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Boring, but Practical Western Animation
Not flashy/great, but still useful.
2 tropes Western Animation
I'm going to create a trope but i don't know if it already exists:
The Main Character(s) Go back in time in a time travel episode to shortly before the event that caused the main conflict.
Here's another: The head of someone (usually an adult) is not shown on camera. I've seen it in New looney tunes.
I don't want to die of Time Travel! (SOLVED) Western Animation
Alice and Bob live in the Bad Future. Alice wants to use Time Travel to Set Right What Once Went Wrong, but Bob wants to stop her because doing so would mean he no longer exists - either because she'll change the past before he was born, and he'll never be born, or because the "Bob" of the changed future won't have the same personality and memories he does. It can also be Bob's a kid, and his parents won't let Alice fix the past.Edited by Mac_R
Brain description Western Animation
Hi, does anyone know if there is a trope where we see sections of a person's brain? Like the picture where we see Homer Simpson's brain where we see words like donuts, etc?
gambit trope Western Animation
One character tempts the other to do something, even though the other doesn't want to, but later succumbs to temptation. I think that should be a thing here?
Faux Theme Song Rewrite Western Animation
A referenced work’s theme song is rewritten and tuned up to sound similar but different from the work it’s referencing (mostly for obvious copyright reasons).
Mostly seen in western shows (sometimes animated) that commonly parody/reference shows of other medium.
Plot specific and character specific Western Animation
1. When the important thing for a character breaks and the story focuses on the journey to "repair" or buy a new thing, with obvious troubles on the way. Examples are 2nd volume of Asterix, Asterixandthe Golden Sickle and 2nd movie of Ernestet Celestine.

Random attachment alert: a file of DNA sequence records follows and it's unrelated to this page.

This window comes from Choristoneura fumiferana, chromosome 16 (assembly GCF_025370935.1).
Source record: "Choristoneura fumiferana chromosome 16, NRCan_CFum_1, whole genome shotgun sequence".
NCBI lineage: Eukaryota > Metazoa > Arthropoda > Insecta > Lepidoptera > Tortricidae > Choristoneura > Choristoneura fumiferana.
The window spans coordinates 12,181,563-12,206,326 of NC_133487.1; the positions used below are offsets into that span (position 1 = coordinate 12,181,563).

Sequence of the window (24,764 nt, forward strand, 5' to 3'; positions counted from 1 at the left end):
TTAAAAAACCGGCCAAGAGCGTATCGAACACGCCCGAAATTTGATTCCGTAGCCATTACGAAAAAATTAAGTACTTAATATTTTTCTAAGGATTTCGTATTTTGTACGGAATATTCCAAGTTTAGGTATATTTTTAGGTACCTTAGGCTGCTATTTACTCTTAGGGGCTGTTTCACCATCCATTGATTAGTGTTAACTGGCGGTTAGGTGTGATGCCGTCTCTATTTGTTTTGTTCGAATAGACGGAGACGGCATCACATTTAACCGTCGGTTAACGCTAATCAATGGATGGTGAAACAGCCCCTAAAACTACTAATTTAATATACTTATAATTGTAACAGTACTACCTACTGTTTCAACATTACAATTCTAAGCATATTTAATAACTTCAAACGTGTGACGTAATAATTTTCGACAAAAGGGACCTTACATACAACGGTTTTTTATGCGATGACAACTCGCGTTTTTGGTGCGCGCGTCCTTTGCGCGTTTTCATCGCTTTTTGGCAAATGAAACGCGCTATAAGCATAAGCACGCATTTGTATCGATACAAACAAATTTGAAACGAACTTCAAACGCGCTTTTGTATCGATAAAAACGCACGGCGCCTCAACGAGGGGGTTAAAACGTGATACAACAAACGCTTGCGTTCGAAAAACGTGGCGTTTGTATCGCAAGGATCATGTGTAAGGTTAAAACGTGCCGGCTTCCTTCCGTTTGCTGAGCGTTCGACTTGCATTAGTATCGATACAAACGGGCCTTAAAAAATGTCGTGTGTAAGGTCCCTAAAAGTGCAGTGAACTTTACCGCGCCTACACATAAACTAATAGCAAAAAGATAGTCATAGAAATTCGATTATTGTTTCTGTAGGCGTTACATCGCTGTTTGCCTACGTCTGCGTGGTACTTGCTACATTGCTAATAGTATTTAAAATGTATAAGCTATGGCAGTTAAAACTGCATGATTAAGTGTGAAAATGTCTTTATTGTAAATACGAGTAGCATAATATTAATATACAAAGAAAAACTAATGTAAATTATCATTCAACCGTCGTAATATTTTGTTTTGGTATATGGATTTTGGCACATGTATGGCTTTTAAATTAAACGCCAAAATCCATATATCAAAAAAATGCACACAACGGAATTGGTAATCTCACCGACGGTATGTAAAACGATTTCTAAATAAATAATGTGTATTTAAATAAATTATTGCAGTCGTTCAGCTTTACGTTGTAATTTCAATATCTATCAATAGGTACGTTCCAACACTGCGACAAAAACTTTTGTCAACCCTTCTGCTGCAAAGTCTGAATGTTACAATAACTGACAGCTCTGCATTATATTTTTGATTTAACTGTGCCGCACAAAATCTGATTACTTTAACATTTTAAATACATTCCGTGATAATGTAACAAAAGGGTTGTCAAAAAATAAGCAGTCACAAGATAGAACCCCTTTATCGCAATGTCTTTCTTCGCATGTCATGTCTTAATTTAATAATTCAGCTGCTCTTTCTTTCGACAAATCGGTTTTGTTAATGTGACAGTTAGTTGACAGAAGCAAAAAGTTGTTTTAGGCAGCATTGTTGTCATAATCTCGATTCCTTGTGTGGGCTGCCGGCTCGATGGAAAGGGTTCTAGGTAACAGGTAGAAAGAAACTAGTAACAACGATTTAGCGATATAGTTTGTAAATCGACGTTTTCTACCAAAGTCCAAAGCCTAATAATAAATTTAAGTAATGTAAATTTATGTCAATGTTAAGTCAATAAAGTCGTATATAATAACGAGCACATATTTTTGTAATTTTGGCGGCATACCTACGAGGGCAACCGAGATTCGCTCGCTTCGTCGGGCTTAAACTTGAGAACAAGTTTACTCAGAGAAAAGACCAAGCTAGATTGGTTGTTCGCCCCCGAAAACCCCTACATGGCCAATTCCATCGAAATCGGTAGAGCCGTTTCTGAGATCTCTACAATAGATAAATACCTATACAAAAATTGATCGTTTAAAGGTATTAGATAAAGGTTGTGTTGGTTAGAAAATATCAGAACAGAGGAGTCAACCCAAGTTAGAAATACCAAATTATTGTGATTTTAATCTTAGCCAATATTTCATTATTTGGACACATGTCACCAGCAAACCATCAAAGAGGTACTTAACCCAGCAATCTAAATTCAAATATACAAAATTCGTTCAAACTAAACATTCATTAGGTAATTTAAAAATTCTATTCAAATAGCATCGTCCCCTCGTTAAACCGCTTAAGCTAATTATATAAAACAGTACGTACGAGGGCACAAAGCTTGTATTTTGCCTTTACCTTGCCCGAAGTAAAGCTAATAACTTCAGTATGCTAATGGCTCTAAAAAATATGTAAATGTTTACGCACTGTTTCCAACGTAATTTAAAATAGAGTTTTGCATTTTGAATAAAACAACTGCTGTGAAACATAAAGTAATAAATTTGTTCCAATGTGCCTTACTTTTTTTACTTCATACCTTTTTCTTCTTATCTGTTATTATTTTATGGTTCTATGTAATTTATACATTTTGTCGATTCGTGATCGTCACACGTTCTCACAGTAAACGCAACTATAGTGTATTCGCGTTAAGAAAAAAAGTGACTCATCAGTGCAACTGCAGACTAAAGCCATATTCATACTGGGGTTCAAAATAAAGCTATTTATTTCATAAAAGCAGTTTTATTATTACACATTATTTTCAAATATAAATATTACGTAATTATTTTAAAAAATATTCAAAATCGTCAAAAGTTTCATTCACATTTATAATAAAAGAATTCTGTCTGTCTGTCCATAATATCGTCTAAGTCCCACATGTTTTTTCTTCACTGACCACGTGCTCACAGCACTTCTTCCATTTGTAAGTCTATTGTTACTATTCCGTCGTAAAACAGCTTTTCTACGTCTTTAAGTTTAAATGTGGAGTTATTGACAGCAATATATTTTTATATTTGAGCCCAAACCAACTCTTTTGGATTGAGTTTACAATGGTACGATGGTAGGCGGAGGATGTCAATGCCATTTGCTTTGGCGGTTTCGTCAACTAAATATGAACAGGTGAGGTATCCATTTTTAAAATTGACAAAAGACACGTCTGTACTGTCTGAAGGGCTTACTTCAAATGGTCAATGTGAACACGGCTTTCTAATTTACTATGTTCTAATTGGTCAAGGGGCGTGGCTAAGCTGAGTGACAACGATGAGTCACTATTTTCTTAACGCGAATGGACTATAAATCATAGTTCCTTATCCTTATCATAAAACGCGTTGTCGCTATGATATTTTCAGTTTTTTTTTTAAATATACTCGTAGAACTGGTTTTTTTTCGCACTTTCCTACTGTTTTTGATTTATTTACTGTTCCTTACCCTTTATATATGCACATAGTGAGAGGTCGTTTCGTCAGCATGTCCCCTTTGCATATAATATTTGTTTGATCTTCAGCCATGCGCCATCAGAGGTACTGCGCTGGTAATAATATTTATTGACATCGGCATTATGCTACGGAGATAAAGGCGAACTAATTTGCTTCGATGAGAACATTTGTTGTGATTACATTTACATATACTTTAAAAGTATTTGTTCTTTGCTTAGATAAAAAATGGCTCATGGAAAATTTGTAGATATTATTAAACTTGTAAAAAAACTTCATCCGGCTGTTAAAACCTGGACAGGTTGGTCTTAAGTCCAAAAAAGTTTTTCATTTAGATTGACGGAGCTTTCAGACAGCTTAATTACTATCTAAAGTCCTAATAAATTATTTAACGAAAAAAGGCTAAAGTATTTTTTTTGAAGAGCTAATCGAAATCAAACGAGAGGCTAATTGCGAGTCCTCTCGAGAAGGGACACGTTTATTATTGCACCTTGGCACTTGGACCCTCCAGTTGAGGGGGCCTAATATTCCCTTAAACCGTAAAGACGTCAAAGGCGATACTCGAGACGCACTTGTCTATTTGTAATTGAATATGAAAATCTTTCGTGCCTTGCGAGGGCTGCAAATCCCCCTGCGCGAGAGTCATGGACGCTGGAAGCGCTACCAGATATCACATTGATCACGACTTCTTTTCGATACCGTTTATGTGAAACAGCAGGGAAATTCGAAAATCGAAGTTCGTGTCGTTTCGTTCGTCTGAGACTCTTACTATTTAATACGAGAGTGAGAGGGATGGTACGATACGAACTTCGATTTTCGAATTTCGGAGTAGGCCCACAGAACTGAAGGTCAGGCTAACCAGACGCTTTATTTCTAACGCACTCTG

2. When the character attempts to do Heroic Sacrafice, but other characters don't want to let them to do it (usually Heroic Sacrafice is averted then), sorta a non-romantic version of Please, Don't Leave Me
Happened in One-Punch Man several times, when Bang attempts to do this against Centipade monster which his brother doesn't allow and when Suiryu holds Saitama, because he is worried about him being killed.
Mistaken for Villain Western Animation
In some new official footage for Nimona, the title character insists on becoming the male lead’s sidekick due to believing he is a villain, which he insists he isn’t. What tropes would one say are on display?
Clone High tropes Western Animation
Trying to identify some tropes from the new season of Clone High:
1. In the present day, the most beautiful and popular girl in school is the clone of Frida Kahlo, who is known for having a unibrow and facial hair. Compare to the first season when the more traditionally attractive Cleopatra was in the position.
2. A clone of Christopher Columbus has shortened his name to Topher Bus in order to distance himself from his more controversial clone-father.
Omnidisciplinary Animal Western Animation
A Funny Animal in a cartoon will exhibit behaviors of several different species of the same family, usually to make it easier to build jokes around it.
I am not the Krusty Krab Western Animation
In-universe, a secondary or minor character believes the main character's real name is the name of their establishment.
Alongside the trope namer Patrick Star, there was also Teddy from Bobs Burgers.
Immediately Discarded Disguise (SOLVED) Western Animation
A hero uses a disguise to infiltrate a place. As soon as he's past the guards/cameras, he'll toss the costume away (or at least remove the helmet) and get back to his usual togs.
In-Universe, it might be because the disguise is physically or psychologically unpleasant, or because the hero doesn't want his friends already inside to think he's a guard.